Ready to Lead Roundtable: Black and Latinx Girls Speak Out
Thursday, Sept. 10, 2020
1:30 pm PT/4:30 pm ET
Join us for a girl-led roundtable discussion of Ready to Lead: Leadership Supports and Barriers for Black and Latinx Girls.
Four years ago we set out to gather a new set of data that tells the more complex, nuanced, and intersectional story of the leadership development of girls of color. That data turned into Ready to Lead: Leadership Supports and Barriers for Black and Latinx Girls.
Don’t miss this one-hour interactive roundtable event. Hear our panel of experts discuss their lived experiences of these findings. Get your questions answered by a panel of youth leaders, report author Dr. Charlotte Jacobs, Girls Leadership Chief Program Officer Kendra Carr, or Grantmakers for Girls of Color Executive Director Dr. Monique W. Morris, who penned the foreword of the report. Susan Reid, Morgan Stanley’s Global Head of Diversity and Inclusion, will open the roundtable. You will gain firsthand insights into how leadership is successfully cultivated for these girls, the barriers they face, and what changes need to be made to create a supportive environment at school.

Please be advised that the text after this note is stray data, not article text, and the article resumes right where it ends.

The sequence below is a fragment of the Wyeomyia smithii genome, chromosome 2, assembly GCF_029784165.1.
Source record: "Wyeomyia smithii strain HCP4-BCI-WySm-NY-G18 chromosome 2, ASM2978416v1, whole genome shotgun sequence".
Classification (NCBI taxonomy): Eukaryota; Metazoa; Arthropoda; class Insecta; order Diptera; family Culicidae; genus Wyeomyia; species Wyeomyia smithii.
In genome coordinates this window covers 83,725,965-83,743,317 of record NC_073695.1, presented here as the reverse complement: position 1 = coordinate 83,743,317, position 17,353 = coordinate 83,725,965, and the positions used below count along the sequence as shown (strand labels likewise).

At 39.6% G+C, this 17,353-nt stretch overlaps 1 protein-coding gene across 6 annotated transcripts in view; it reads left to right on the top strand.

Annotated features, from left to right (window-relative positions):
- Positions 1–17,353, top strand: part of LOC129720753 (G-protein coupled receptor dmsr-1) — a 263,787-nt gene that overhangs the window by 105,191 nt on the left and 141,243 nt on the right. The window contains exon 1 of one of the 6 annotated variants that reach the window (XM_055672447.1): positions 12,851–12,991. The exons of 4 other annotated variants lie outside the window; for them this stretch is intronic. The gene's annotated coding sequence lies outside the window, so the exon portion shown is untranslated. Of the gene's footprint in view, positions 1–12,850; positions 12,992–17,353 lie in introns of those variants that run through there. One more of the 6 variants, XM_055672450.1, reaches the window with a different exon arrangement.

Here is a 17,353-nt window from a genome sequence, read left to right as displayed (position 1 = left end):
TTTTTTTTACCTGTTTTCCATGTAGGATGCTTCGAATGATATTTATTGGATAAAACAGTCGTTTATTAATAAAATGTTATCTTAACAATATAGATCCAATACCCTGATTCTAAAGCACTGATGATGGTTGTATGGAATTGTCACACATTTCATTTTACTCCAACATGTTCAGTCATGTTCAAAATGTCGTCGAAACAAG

In partnership with Grantmakers for Girls of Color and Girls Justice League.
Sponsored by Morgan Stanley.
Angeris Encarnacion is a senior attending Esperanza Academy in North Philadelphia. Angeris has been in the nonprofit organization for girls, Girls Justice League, for three summers now, and through them has become more passionate about social justice issues. Angeris aspires to be a human rights lawyer and major in political science in college.